Salon of Beauty, 2011
Photo: Nash Baker ©

Ana Serrano
Salon of Beauty
29 September - 11 December 2011

A first-generation Mexican-American who was born and lives in Los Angeles, artist Ana Serrano is largely inspired by her everyday life in Los Angeles’ diverse, urban neighborhoods. Much of her work bears references to those in low socioeconomic positions, with a particular interest in the customs, beliefs, informal economies, fashion, and architecture within these communities.

Serrano preserves the otherwise ephemeral nature of a city constantly being made and unmade by its residents and gives what might be taken for granted a new kind of importance. Over the past few years, Serrano has made a series of miniature, cardboard sculptures of stores and homes representative of her experiences in Los Angeles’ working class neighborhoods. Traveling throughout the city, she photographs parts of the urban landscape that most of us ignore: such as decorative cast-iron “burglar bars” on a window, a dilapidated but brightly painted door, barbed wire, or the hand-painted signage and illustrations on storefronts. Back at her studio, she uses her photographs, cardboard, and paint to create her own stylized versions (not exact replicas) of humble icons of urban life, such as a liquor store, a carpet shop, a bakery, or a simple home.

Serrano saw the title, Salon of Beauty, hand-painted on the side of a small beauty salon. She was struck by the phrase’s slightly awkward, yet poetic quality. Later she realized it was a literal translation of the Spanish phrase, Salón De Belleza, which normally would be translated into English as “Beauty Salon.” The circumstances of how she found the phrase and the word “beauty” resonated perfectly for Serrano in her hope to point out what she calls “untraditional beauty.”

Far from a reproduction of a Los Angeles block, Salon of Beauty is Serrano’s imaginary version of a neighborhood where the smallest details have been plucked away from the maelstrom of the city and playfully mixed together. As she explains, “I wanted to pull out everything that I liked in the city and then condense it.” When visitors enter the gallery, they are confronted by a home’s green façade with stacked white bricks and a brown fence below two windows with crisscrossed trim on top of horizontal stripes. The façade could almost read as an abstract field of form, line, color, and pattern. As visitors continue to move along the installation’s u-shaped path, they pass by a “98 Cents” store with colorful typography, a mint green home with a fenced-in porch, a hot pink bakery, and a check cashing store, among many other homes and businesses along the route, some with obvious functions, others more ambiguous - and all laboriously made from cardboard and paint. Serrano designed Salon of Beauty for the Rice Gallery space as a kind of “detour” that gallery visitors can embark on as they enter either of the gallery’s doors. Serrano noticed that the foyer space in front of the gallery was a passageway for students and faculty between the two sides of the building, and she sees Salon of Beauty as a momentary departure from our everyday routine. Serrano offers us a chance to see our urban world, whether it’s Los Angeles or Houston, through new eyes.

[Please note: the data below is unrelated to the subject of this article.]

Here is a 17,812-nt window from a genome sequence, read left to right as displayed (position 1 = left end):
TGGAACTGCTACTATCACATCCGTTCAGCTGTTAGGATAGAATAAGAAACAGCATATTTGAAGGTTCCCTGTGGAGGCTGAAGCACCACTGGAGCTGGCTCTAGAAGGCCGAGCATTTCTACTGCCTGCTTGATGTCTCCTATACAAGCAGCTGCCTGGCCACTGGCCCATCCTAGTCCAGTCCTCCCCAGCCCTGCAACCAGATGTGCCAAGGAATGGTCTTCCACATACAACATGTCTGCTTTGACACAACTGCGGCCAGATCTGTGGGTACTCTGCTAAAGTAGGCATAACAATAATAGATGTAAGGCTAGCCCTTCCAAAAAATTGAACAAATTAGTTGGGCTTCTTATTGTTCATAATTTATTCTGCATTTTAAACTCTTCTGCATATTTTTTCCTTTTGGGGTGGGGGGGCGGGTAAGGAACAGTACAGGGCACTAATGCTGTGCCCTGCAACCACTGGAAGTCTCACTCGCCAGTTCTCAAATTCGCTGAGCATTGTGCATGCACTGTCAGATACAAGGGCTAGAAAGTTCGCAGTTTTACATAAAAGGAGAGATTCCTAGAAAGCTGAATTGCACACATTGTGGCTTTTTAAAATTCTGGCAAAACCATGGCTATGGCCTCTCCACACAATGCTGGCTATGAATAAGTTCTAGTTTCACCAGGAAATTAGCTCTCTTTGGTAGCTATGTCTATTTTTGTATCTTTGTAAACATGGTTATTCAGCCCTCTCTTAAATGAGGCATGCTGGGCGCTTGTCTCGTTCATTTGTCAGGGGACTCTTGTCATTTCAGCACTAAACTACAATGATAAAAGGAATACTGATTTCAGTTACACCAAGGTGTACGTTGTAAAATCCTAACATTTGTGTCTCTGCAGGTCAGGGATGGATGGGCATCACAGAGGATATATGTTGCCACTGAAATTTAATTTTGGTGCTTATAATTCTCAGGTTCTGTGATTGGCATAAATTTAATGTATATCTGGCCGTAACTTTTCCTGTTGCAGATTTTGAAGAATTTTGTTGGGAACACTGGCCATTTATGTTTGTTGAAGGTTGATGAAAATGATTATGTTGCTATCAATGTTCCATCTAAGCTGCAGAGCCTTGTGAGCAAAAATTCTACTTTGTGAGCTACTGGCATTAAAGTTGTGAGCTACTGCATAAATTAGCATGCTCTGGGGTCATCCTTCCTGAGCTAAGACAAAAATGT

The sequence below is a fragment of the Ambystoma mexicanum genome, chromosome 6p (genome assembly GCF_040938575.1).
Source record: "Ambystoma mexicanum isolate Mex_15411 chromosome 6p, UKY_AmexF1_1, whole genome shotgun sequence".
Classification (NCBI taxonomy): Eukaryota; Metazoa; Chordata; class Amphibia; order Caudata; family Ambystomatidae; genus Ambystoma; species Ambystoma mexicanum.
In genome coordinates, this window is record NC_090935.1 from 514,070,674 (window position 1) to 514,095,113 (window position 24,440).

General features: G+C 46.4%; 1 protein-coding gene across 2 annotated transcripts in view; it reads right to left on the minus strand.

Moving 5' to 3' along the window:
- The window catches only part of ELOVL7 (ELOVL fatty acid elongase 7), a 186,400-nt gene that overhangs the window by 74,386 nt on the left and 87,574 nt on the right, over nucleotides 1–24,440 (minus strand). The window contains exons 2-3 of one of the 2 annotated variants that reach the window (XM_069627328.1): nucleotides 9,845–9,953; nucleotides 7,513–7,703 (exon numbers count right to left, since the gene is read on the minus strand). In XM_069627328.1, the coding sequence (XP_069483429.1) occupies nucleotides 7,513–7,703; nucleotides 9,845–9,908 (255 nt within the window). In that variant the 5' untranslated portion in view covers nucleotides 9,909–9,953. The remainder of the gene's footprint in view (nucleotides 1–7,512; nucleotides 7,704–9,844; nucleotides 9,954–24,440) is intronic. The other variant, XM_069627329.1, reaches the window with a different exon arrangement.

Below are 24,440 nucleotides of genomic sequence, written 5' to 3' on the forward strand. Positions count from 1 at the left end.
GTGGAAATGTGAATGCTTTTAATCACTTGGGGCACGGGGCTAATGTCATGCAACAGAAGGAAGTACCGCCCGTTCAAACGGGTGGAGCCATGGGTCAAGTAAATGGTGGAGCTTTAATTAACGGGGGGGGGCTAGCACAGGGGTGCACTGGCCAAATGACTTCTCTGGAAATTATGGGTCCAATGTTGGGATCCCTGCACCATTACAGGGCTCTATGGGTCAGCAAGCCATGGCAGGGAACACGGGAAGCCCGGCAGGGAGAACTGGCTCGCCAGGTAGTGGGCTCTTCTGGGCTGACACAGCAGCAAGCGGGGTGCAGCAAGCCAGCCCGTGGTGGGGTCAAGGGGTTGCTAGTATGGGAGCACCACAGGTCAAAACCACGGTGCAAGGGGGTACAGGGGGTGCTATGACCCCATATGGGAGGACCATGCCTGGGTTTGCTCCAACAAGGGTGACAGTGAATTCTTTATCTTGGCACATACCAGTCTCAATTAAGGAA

Ana Serrano was born in Los Angeles, California where she still lives and works. In 2008, she received a BFA with honors from the Art Center College of Design, Pasadena, California. Since then she has been an active participant in Los Angeles area exhibitions, including Giant Robot Biennale 2, Japanese American National Museum (2009); Papershapers, Scion Installation Space, Culver City (2009), and East of Eden, Los Angeles Municipal Gallery, Hollywood, (2008). Her work was featured in Lamono Magazine (2010), American Style Magazine (2009), and STEP Inside Design (2009), as well as the books Juxtapoz: Handmade (Berkeley: Gingko Press, 2009) and Beyond Architecture: Imaginary Buildings and Fictional Cities (Berlin: Gestalten, 2009). Serrano has created sets, props, illustrations, and animations for clients including Christian Louboutin and Sephora. Visit the artist’s website at


Rice Gallery exhibitions and programs receive major support from Rice Gallery Patrons and Members, The Brown Foundation, Inc., and the Kilgore Endowment. The Leslie and Brad Bucher Artist Residency Endowment supports Ana Serrano’s residency at Rice Gallery. Exhibition catalogues are funded in part by the Robert J. Card, M.D. and Karol Kreymer Catalogue Endowment. The gallery receives partial operating support from the City of Houston. El Tiempo Cantina, KUHF-FM, Republic Tequila, and Saint Arnold Brewing Company provide in-kind support.

Salon of Beauty is supported in part by Rice University’s Kinder Institute for Urban Research.